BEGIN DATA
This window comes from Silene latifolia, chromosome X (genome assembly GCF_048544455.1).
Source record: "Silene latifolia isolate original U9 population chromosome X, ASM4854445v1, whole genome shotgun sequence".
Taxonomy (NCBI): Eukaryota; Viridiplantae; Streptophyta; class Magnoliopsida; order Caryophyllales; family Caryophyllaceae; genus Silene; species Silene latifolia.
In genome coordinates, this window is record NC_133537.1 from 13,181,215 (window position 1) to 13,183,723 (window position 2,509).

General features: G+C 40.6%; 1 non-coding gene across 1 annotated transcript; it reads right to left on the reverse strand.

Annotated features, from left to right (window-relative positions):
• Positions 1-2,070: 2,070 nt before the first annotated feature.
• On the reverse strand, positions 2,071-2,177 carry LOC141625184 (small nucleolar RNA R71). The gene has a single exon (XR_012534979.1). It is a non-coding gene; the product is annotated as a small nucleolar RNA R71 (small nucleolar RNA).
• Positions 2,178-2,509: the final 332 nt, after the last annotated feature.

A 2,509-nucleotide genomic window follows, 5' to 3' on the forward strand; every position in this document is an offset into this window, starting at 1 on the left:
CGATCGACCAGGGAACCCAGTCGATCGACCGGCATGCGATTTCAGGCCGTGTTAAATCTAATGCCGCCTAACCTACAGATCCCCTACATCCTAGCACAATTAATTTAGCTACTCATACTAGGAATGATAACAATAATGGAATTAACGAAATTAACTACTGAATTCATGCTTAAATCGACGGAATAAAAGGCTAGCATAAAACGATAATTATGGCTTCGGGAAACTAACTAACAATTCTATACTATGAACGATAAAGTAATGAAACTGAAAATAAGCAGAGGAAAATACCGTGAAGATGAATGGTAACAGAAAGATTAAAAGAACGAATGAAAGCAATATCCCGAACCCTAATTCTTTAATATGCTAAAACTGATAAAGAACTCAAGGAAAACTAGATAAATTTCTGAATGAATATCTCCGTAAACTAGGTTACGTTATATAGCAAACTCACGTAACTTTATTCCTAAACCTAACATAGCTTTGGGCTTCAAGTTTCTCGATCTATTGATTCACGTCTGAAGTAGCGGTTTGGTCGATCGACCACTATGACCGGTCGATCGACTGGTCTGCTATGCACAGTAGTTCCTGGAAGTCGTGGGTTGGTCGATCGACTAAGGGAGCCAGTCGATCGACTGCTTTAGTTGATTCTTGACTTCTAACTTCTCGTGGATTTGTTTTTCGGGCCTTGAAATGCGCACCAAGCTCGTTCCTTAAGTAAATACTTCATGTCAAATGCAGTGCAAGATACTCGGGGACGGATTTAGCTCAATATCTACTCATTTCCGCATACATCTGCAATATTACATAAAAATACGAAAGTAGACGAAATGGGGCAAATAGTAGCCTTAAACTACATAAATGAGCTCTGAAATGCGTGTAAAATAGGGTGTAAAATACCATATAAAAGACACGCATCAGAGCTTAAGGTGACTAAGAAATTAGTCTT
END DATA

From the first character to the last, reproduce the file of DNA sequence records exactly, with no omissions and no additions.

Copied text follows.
This window comes from Silene latifolia, chromosome X (genome assembly GCF_048544455.1).
Source record: "Silene latifolia isolate original U9 population chromosome X, ASM4854445v1, whole genome shotgun sequence".
Taxonomy (NCBI): Eukaryota; Viridiplantae; Streptophyta; class Magnoliopsida; order Caryophyllales; family Caryophyllaceae; genus Silene; species Silene latifolia.
In genome coordinates, this window is record NC_133537.1 from 13,181,215 (window position 1) to 13,183,723 (window position 2,509).

General features: G+C 40.6%; 1 non-coding gene across 1 annotated transcript; it reads right to left on the reverse strand.

Annotated features, from left to right (window-relative positions):
• Positions 1-2,070: 2,070 nt before the first annotated feature.
• On the reverse strand, positions 2,071-2,177 carry LOC141625184 (small nucleolar RNA R71). The gene has a single exon (XR_012534979.1). It is a non-coding gene; the product is annotated as a small nucleolar RNA R71 (small nucleolar RNA).
• Positions 2,178-2,509: the final 332 nt, after the last annotated feature.

A 2,509-nucleotide genomic window follows, 5' to 3' on the forward strand; every position in this document is an offset into this window, starting at 1 on the left:
CGATCGACCAGGGAACCCAGTCGATCGACCGGCATGCGATTTCAGGCCGTGTTAAATCTAATGCCGCCTAACCTACAGATCCCCTACATCCTAGCACAATTAATTTAGCTACTCATACTAGGAATGATAACAATAATGGAATTAACGAAATTAACTACTGAATTCATGCTTAAATCGACGGAATAAAAGGCTAGCATAAAACGATAATTATGGCTTCGGGAAACTAACTAACAATTCTATACTATGAACGATAAAGTAATGAAACTGAAAATAAGCAGAGGAAAATACCGTGAAGATGAATGGTAACAGAAAGATTAAAAGAACGAATGAAAGCAATATCCCGAACCCTAATTCTTTAATATGCTAAAACTGATAAAGAACTCAAGGAAAACTAGATAAATTTCTGAATGAATATCTCCGTAAACTAGGTTACGTTATATAGCAAACTCACGTAACTTTATTCCTAAACCTAACATAGCTTTGGGCTTCAAGTTTCTCGATCTATTGATTCACGTCTGAAGTAGCGGTTTGGTCGATCGACCACTATGACCGGTCGATCGACTGGTCTGCTATGCACAGTAGTTCCTGGAAGTCGTGGGTTGGTCGATCGACTAAGGGAGCCAGTCGATCGACTGCTTTAGTTGATTCTTGACTTCTAACTTCTCGTGGATTTGTTTTTCGGGCCTTGAAATGCGCACCAAGCTCGTTCCTTAAGTAAATACTTCATGTCAAATGCAGTGCAAGATACTCGGGGACGGATTTAGCTCAATATCTACTCATTTCCGCATACATCTGCAATATTACATAAAAATACGAAAGTAGACGAAATGGGGCAAATAGTAGCCTTAAACTACATAAATGAGCTCTGAAATGCGTGTAAAATAGGGTGTAAAATACCATATAAAAGACACGCATCAGAGCTTAAGGTGACTAAGAAATTAGTCTT